Morgan, John Philip (2003) Ruthenium-based olefin metathesis catalysts coordinated with N-heterocyclic carbene ligands: synthesis and applications. Dissertation (Ph.D.), California Institute of Technology. http://resolver.caltech.edu/CaltechETD:etd-10222002-204928
The improved synthesis and olefin metathesis activity of N-heterocyclic carbene (NHC)-coordinated ruthenium alkylidenes of the form (NHC)(L)x(Cl)2Ru=CHR (x = 1 or 2) are reported. In order to circumvent the handling of highly sensitive free carbenes, N-heterocyclic carbene �adducts� were prepared in high yields by the reaction of nucleophilic bases with N,N�-diarylimidazolium salts. Most notably, the addition of trichloromethyl anion to N,N�-dimesityl-4,5-dihydroimidazolium chloride produced an air-, moisture-, and temperature-stable crystalline adduct, 2-trichloromethyl-4,5-dihydro-imidazolidine. When this species is heated above the critical temperature of 55�C in the presence of (PCy3)2(Cl)2Ru=CHPh, a single, clean phosphine substitution reaction occurs to form the NHC-coordinated benzylidene (NHC)(PCy)3(Cl)2Ru=CHPh in 84% isolated yield. This procedure has been successfully scaled up to industrial production and remains the most effective catalyst synthesis to date.
The NHC-coordinated catalysts show dramatically expanded activity relative to their bis-phosphine counterparts. The high yielding, trans-stereoselective cross metathesis of various acroyl substrates is the first example of the ruthenium-catalyzed metathesis of olefins directly substituted with electron-withdrawing functionality. Ring-opening cross metathesis of acroyl species with relatively high ring strain cyclooctadiene and norbornene monomers has also been achieved in good yields and perfect regioselectivity when the norbornene is asymmetrically substituted with a bridgehead methyl group.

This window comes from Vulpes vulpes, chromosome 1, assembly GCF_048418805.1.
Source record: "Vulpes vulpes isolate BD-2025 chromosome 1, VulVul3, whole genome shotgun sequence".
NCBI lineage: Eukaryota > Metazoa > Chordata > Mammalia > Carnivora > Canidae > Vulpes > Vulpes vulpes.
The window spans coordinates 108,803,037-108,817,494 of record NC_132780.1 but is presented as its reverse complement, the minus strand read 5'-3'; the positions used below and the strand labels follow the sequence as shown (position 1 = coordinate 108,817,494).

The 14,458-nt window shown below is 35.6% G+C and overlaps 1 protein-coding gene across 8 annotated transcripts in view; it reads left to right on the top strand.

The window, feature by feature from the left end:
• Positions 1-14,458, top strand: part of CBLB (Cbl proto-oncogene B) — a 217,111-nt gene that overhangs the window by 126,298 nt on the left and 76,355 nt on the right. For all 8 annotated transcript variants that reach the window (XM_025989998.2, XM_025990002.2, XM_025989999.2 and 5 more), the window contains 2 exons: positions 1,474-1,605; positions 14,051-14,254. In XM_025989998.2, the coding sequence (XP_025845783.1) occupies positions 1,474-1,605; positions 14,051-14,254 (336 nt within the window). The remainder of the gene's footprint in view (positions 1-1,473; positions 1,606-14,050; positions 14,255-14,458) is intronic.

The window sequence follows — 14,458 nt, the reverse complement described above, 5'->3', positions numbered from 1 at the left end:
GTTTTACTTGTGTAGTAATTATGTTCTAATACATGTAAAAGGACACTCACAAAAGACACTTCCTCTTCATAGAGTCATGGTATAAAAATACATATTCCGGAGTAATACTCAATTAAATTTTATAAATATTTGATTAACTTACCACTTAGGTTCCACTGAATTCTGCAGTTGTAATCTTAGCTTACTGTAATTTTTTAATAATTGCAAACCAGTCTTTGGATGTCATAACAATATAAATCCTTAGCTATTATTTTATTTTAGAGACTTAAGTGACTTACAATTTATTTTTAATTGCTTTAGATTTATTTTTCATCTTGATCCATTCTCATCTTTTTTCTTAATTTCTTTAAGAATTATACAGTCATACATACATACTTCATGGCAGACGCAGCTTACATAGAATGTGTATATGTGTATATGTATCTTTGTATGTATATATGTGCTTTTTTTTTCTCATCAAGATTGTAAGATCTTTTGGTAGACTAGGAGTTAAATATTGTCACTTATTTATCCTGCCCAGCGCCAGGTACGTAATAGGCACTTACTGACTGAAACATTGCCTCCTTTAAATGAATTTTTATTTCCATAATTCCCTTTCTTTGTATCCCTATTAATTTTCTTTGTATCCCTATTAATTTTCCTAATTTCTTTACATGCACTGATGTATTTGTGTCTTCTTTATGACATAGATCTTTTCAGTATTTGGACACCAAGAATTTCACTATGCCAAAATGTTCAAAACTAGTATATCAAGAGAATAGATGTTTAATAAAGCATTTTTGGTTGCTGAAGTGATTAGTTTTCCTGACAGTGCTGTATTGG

Further expansion of the substrate scope was achieved when the catalyst�s phosphine ligand was replaced with more weakly bound 3-bromopyridine (3-Br-pyr) ligands. The resulting catalyst (NHC)(3-Br-pyr)2(Cl)2Ru=CHPh produced synthetically useful yields (>= 67%) in the cross metathesis of acrylonitrile and terminal olefins (as opposed to less than 30% yield with the phosphine-coordinated catalyst). NHC-coordinated catalysts therefore allow both electron-rich and electron-poor olefins to undergo metathesis in the same pot, potentially leading to synthetically valuable products containing electronically differentiated olefins.
The lower activity of phosphine-coordinated catalysts relative to those coordinated with 3-bromopyridine can be addressed by the addition of �phosphine scavengers� to the former. Higher pKa carboxylic acids (such as acetic and benzoic acids) are capable of accelerating catalysis as effectively as the much stronger hydrochloric acid, without concomitant catalyst decomposition. These properties make carboxylic acids the optimal choice for use with sensitive organic substrates.
|Item Type:||Thesis (Dissertation (Ph.D.))|
|Subject Keywords:||Grubbs catalyst|
|Degree Grantor:||California Institute of Technology|
|Division:||Chemistry and Chemical Engineering|
|Thesis Availability:||Restricted to Caltech community only|
|Defense Date:||1 October 2002|
|Author Email:||jmorgan (AT) bloomu.edu|
|Default Usage Policy:||No commercial reproduction, distribution, display or performance rights in this work are provided.|
|Deposited By:||Imported from ETD-db|
|Deposited On:||24 Oct 2002|
|Last Modified:||26 Dec 2012 03:06|
- Final Version
Restricted to Caltech community only
See Usage Policy.
Repository Staff Only: item control page